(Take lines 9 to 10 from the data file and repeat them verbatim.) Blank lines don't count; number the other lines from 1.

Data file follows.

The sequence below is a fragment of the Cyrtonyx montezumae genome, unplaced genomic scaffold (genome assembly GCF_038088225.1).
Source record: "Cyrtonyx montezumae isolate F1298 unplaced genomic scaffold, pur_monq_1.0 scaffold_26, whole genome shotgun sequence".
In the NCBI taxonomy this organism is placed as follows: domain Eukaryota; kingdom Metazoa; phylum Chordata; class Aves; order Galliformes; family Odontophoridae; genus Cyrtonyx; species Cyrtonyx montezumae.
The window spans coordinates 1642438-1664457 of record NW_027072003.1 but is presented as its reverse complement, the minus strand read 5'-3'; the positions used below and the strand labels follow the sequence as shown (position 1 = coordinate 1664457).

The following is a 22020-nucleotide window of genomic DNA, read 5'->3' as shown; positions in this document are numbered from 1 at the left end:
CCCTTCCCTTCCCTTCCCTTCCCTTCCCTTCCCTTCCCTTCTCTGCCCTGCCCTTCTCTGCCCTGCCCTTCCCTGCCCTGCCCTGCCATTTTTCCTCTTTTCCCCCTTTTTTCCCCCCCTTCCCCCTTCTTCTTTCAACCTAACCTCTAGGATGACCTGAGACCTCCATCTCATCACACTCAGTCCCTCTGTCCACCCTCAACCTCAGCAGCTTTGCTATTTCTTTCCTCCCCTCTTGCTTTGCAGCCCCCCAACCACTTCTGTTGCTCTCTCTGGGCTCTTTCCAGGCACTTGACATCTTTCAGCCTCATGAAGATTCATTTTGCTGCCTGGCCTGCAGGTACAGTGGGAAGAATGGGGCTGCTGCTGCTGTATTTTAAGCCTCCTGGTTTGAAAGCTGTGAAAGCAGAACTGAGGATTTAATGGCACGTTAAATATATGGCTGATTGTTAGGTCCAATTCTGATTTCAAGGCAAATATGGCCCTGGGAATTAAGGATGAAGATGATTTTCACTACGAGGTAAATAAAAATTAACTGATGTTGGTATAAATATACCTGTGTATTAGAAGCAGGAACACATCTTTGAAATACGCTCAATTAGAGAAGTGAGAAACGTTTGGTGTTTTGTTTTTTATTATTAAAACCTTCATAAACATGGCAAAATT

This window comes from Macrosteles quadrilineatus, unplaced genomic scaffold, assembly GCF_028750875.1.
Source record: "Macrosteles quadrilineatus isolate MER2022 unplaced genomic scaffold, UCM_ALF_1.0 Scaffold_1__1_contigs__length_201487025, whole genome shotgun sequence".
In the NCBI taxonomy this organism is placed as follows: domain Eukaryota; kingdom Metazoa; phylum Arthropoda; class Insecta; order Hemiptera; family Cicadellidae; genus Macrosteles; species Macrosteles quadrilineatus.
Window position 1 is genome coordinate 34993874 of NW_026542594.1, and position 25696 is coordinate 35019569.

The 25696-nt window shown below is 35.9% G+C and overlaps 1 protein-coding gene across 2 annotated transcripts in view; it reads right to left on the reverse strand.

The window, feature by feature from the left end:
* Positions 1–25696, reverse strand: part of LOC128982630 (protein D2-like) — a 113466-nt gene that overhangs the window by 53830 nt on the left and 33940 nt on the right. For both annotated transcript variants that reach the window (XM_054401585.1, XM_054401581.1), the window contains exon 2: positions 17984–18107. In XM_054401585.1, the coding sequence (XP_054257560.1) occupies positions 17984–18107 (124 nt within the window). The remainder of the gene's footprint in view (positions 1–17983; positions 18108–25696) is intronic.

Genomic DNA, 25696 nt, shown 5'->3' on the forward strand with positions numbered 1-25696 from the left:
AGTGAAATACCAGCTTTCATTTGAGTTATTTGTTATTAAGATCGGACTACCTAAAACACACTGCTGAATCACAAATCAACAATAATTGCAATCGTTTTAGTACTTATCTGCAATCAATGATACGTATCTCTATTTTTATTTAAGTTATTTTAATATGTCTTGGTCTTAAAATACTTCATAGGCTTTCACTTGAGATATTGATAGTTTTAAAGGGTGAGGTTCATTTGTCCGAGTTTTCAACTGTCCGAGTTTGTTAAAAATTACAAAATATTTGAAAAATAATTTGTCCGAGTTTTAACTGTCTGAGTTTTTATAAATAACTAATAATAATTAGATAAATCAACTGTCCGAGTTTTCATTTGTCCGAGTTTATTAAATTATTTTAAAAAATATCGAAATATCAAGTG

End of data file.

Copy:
In the NCBI taxonomy this organism is placed as follows: domain Eukaryota; kingdom Metazoa; phylum Arthropoda; class Insecta; order Hemiptera; family Cicadellidae; genus Macrosteles; species Macrosteles quadrilineatus.
Window position 1 is genome coordinate 34993874 of NW_026542594.1, and position 25696 is coordinate 35019569.